Does corp entity exist, in good standing? Yes, no.
Location of entity’s principal office 16402 Signature Ct, Rockville, MD 20853
Attorney for licensee None
# in support 0
Attorney for community None
# of protestants 0
# of inspectors/police officers 0
Result of hearing Postponed
Vote tally None
Portions of state law cited in decision None
Other reasons given for decision None
Issues raised in audit present in this case or other issues observed None
Applicants Sponaugle, Casimira, and Fouts
Business Name Angel
Trading As Trade name pending.
Address 162 N. Ellwood Street.
Type of License Class BD7
Reason for hearing Application to transfer location of a Class BD7 license, presently located at 137-39 N. Belnord Avenue to 162 N. Ellwood Street; request for outdoor table service and live entertainment.
Hearing notes

Ms. Bailey-Hedgepeth announced that the hearing is postponed, because a zoning issue has arisen that needs to be taken care of before the Board of Municipal Zoning Appeals (BMZA) before the Liquor Board hears the case.

Zoning R-8
Neighborhood Patterson Park Neighborhood
Area demographics BNIA did not have demographic information for this neighborhood.
Does corp entity exist, in good standing? The docket states that the corporate entity is “Angel” but without the full corporate name it is difficult to tell whether this company does, in fact, exist.
Location of entity’s principal office No full corporate name provided.
Attorney for licensee None
# in support 0
Attorney for community None
# of protestants 0
# of inspectors/police officers 0
Result of hearing Postponed
Vote tally None
Portions of state law cited in decision None
Other reasons given for decision None
Issues raised in audit present in this case or other issues observed None
Applicant Yenys Silva and Thomas Hamrick
Business Name Carolinas Tex-Mex Restaurant, LLC
Trading As Carolina’s Tex-Mex Restaurant
Address 505 S. Broadway
Type of License Class “B” Beer, Wine & Liquor License
Reason for hearing Request to add outdoor table service and live entertainment; request to remove restriction of “no bar” from the license.
Hearing notes

Mr. Kodenski reminded the Commissioners that the licensees at this address had just been before the Board because they had a bar installed on the second floor of the establishment; the liquor license stated that they could not have a bar inside. Kodenski said that the licensees have met with the community about the issue, and they have entered into a Memorandum of Understanding with the community associations. The community groups have agreed to let the licensees request to remove the restriction from their license, under the conditions laid out in the agreement. Kodenski said that the BMZA has given the licensee permission to add outdoor table service and live entertainment. The attorney added that Fells Point Community Organization President Joanne Masopust had asked him to tell the Board that the community has not had any problems with this restaurant in the past. Kodenski said, “I usually don’t get these from Ms. Masopust.”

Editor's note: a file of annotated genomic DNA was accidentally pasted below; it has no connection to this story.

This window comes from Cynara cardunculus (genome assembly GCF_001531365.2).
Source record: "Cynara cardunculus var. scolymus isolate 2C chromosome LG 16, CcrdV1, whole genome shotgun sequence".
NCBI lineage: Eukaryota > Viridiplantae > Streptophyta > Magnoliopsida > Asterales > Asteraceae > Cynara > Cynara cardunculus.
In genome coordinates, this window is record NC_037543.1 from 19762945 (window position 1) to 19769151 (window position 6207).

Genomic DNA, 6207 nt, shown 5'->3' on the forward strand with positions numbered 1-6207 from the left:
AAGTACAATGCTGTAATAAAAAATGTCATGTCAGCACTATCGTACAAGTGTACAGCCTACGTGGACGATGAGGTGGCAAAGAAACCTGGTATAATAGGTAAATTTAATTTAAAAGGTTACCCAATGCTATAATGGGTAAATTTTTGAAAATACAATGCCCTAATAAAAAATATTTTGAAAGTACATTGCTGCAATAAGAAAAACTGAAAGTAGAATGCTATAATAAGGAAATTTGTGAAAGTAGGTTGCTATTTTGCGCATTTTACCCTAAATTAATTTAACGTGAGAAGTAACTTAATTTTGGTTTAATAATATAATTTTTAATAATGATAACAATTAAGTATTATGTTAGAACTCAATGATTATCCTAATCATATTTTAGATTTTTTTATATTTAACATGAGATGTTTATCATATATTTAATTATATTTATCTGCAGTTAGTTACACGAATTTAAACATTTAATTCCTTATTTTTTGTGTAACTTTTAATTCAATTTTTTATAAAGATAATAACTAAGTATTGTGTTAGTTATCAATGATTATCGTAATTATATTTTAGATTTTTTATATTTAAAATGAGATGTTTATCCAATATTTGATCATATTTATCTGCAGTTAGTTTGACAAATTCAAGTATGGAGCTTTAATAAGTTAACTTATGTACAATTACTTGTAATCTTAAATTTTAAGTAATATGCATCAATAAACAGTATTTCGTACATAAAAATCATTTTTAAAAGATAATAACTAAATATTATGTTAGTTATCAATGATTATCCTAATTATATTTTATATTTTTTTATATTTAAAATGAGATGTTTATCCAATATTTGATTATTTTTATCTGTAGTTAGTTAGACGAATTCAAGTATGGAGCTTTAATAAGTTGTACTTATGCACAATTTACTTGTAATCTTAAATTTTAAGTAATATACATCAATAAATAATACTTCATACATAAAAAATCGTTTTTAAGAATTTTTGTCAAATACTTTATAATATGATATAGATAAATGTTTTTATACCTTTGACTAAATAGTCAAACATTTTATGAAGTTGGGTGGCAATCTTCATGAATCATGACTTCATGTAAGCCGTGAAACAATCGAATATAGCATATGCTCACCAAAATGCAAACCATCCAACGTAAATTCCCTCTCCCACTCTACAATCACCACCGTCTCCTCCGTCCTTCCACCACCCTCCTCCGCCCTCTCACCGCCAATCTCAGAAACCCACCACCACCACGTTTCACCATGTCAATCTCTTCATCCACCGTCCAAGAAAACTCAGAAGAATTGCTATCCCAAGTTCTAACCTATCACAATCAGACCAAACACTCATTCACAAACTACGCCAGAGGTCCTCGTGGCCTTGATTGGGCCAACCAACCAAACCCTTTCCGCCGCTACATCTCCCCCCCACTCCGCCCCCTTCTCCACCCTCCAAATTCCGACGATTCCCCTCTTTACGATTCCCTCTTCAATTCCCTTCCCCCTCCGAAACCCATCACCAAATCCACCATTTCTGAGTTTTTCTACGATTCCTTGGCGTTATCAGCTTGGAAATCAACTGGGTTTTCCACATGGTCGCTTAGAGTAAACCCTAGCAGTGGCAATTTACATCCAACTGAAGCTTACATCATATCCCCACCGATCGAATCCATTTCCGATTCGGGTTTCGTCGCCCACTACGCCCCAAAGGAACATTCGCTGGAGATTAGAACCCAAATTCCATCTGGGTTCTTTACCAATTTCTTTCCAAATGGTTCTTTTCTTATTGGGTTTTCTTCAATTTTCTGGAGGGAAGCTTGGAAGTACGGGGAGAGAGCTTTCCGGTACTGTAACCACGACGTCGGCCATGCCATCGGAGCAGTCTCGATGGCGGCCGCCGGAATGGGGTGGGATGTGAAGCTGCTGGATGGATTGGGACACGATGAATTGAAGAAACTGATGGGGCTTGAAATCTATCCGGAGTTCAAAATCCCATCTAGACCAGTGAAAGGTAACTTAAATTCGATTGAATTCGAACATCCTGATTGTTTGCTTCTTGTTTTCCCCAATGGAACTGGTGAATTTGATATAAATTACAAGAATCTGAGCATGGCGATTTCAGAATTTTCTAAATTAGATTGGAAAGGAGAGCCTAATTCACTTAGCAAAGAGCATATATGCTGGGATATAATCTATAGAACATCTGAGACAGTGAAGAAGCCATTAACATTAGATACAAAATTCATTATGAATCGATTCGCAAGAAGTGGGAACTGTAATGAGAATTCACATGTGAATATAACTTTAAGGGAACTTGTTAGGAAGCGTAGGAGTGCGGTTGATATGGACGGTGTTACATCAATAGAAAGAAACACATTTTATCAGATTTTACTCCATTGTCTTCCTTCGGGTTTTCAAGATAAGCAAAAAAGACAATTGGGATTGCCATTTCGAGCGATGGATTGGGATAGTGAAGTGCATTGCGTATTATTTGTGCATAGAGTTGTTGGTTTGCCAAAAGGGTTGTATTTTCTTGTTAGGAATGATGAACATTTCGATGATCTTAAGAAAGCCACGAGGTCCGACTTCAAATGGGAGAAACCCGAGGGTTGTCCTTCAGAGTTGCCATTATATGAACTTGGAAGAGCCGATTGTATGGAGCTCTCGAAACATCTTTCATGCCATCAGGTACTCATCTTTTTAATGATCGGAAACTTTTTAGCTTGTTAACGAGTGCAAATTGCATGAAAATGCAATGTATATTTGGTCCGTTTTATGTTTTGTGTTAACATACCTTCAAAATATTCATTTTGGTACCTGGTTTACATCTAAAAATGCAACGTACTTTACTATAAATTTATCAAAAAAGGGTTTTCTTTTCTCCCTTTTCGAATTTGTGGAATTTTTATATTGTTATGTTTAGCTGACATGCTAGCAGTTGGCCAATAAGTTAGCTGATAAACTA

Zoning B-2-2
Neighborhood Fells Point
Area demographics 53% White, 32% Black, 8% Asian, 3% 2 or more races; 4% Hispanic ethnicity; 6% households have children under age 18; Median Household Income: $38,331; 5.5 % households live below poverty line.
Does corp entity exist, in good standing? No, no.
Location of entity’s principal office Does not exist.
Attorney for licensee Mr. Melvin Kodenski
# in support 2
Attorney for community None
# of protestants 0
# of inspectors/police officers 0
Result of hearing Approved
Vote tally Unanimous
Portions of state law cited in decision None
Other reasons given for decision None
Issues raised in audit present in this case or other issues observed None

II. Hardship Extension

Applicant Jose Hernandez
Business Name Not Given
Trading As Las Marias Restaurant
Address 40 N. Streeper Street
Type of License Class D License
Reason for hearing Request for a hardship extension under the provisions of Article 2B Section 10-504(d).
Hearing notes

The licensee was not present for the hearing, and the Board decided to continue with the proceeding anyway. Chairman Ward said that the Board’s new ruling, as of January 15, 2015, is that the licensee must be present for any hearing, unless they have a very good reason for a postponement.